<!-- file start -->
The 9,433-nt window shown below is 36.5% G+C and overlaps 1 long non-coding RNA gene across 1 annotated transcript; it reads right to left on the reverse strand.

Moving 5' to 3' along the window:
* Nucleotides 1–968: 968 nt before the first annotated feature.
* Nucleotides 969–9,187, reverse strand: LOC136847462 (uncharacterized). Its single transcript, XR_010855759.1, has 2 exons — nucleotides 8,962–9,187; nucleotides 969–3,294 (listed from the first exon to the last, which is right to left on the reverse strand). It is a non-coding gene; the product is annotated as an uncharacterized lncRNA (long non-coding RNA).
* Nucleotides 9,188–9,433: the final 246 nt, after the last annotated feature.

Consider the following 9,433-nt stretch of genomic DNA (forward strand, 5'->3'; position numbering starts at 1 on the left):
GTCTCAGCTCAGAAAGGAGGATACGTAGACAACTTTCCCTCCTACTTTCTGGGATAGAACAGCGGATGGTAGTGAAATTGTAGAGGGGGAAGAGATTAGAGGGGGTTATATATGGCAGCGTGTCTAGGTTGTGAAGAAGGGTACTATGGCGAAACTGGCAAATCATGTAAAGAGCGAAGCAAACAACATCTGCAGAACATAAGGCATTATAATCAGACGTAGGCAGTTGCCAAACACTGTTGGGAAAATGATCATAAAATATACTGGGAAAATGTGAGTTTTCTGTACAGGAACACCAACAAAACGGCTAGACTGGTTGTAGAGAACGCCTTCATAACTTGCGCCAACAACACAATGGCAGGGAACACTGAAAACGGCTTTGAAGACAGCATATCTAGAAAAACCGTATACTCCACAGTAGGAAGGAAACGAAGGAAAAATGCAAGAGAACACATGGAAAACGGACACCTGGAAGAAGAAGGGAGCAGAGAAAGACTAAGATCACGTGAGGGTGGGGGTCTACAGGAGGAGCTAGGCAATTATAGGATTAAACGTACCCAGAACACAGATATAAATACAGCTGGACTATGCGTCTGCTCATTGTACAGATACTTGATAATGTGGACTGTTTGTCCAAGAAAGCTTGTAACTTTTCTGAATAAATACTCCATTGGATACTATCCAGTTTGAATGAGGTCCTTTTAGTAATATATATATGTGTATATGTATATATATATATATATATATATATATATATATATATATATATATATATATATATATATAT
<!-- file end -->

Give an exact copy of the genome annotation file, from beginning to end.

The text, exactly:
The 9,433-nt window shown below is 36.5% G+C and overlaps 1 long non-coding RNA gene across 1 annotated transcript; it reads right to left on the reverse strand.

Moving 5' to 3' along the window:
* Nucleotides 1–968: 968 nt before the first annotated feature.
* Nucleotides 969–9,187, reverse strand: LOC136847462 (uncharacterized). Its single transcript, XR_010855759.1, has 2 exons — nucleotides 8,962–9,187; nucleotides 969–3,294 (listed from the first exon to the last, which is right to left on the reverse strand). It is a non-coding gene; the product is annotated as an uncharacterized lncRNA (long non-coding RNA).
* Nucleotides 9,188–9,433: the final 246 nt, after the last annotated feature.

Consider the following 9,433-nt stretch of genomic DNA (forward strand, 5'->3'; position numbering starts at 1 on the left):
GTCTCAGCTCAGAAAGGAGGATACGTAGACAACTTTCCCTCCTACTTTCTGGGATAGAACAGCGGATGGTAGTGAAATTGTAGAGGGGGAAGAGATTAGAGGGGGTTATATATGGCAGCGTGTCTAGGTTGTGAAGAAGGGTACTATGGCGAAACTGGCAAATCATGTAAAGAGCGAAGCAAACAACATCTGCAGAACATAAGGCATTATAATCAGACGTAGGCAGTTGCCAAACACTGTTGGGAAAATGATCATAAAATATACTGGGAAAATGTGAGTTTTCTGTACAGGAACACCAACAAAACGGCTAGACTGGTTGTAGAGAACGCCTTCATAACTTGCGCCAACAACACAATGGCAGGGAACACTGAAAACGGCTTTGAAGACAGCATATCTAGAAAAACCGTATACTCCACAGTAGGAAGGAAACGAAGGAAAAATGCAAGAGAACACATGGAAAACGGACACCTGGAAGAAGAAGGGAGCAGAGAAAGACTAAGATCACGTGAGGGTGGGGGTCTACAGGAGGAGCTAGGCAATTATAGGATTAAACGTACCCAGAACACAGATATAAATACAGCTGGACTATGCGTCTGCTCATTGTACAGATACTTGATAATGTGGACTGTTTGTCCAAGAAAGCTTGTAACTTTTCTGAATAAATACTCCATTGGATACTATCCAGTTTGAATGAGGTCCTTTTAGTAATATATATATGTGTATATGTATATATATATATATATATATATATATATATATATATATATATATATATATATATATATAT